The respondents applied to the Victorian Supreme Court for the Award to be enforced under section 8(2) of the Act.3 His Honour Justice Croft rejected the applicants' argument that enforcement of the Award should be refused on the grounds of public policy and the applicants sought leave to appeal from that decision.

The unsuccessful application for leave to appeal

In seeking leave to appeal, the applicants submitted that the enforcement of the Award would be contrary to public policy as enforcement would lead to double recovery.4 The applicants argued that the respondents would benefit from double recovery because the arbitral tribunal failed to make consequential orders creating an obligation to retransfer the relevant shares in Legend International Holdings to the applicants. The applicants submitted that this meant that the respondents benefited from double recovery in that they were effectively entitled to repayment of the purchase price without being obliged to retransfer the relevant shares.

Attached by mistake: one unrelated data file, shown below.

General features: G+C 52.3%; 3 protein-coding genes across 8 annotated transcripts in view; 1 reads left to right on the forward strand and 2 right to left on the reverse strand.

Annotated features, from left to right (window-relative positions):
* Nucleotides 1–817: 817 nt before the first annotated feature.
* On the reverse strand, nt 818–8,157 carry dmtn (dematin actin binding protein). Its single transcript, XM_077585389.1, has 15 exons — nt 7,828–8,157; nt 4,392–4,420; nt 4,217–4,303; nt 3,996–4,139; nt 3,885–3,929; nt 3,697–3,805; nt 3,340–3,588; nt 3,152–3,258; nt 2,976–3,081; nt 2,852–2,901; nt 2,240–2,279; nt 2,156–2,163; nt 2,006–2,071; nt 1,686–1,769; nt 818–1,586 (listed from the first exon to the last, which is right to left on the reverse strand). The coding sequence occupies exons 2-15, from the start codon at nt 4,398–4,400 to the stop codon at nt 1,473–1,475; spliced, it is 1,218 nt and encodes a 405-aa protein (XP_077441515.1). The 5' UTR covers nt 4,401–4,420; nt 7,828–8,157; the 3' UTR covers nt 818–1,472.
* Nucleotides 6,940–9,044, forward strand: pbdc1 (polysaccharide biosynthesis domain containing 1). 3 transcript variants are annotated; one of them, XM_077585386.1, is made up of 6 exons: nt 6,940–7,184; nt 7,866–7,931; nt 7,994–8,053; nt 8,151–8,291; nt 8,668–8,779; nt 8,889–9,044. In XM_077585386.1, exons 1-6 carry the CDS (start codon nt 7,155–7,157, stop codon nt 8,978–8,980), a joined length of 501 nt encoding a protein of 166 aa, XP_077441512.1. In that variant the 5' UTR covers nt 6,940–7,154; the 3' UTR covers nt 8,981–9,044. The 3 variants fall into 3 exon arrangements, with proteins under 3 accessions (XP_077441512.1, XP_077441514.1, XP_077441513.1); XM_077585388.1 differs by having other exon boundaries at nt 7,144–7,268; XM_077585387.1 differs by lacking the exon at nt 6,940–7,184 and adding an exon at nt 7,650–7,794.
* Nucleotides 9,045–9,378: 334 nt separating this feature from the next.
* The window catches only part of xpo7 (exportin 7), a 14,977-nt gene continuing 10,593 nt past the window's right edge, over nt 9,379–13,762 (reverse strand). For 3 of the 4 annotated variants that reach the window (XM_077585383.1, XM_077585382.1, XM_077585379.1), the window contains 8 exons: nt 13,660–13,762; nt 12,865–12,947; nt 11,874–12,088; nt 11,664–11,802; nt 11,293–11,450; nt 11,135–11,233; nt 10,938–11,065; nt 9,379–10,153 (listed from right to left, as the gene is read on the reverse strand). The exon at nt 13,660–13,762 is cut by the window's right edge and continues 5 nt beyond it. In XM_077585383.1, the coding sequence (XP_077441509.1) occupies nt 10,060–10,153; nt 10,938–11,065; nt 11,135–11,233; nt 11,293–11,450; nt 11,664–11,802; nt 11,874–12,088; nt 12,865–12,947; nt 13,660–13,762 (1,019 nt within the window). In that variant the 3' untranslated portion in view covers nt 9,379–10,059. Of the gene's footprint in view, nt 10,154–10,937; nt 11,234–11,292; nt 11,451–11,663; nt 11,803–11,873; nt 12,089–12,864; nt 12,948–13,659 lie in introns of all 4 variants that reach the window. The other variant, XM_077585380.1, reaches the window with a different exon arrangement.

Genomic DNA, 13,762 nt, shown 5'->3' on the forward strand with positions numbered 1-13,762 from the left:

The Court of Appeal considered two main issues:

  • whether double recovery would be a ground for refusal of an application to enforce an arbitral award on the basis that it was contrary to public policy under the Act; and
  • the requirements for rescission of a contract (ie, whether the failure of the arbitral tribunal to make a specific order for the retransfer of the shares meant that the contracts were not in fact rescinded).

In relation to the first issue, the Court of Appeal referred to the judgment of the Full Federal Court in TCL Air Conditioner (Zhonghsan) Co Ltd v Castel Electronics Pty Ltd,5 noting that the 'public policy' defence was to be construed narrowly.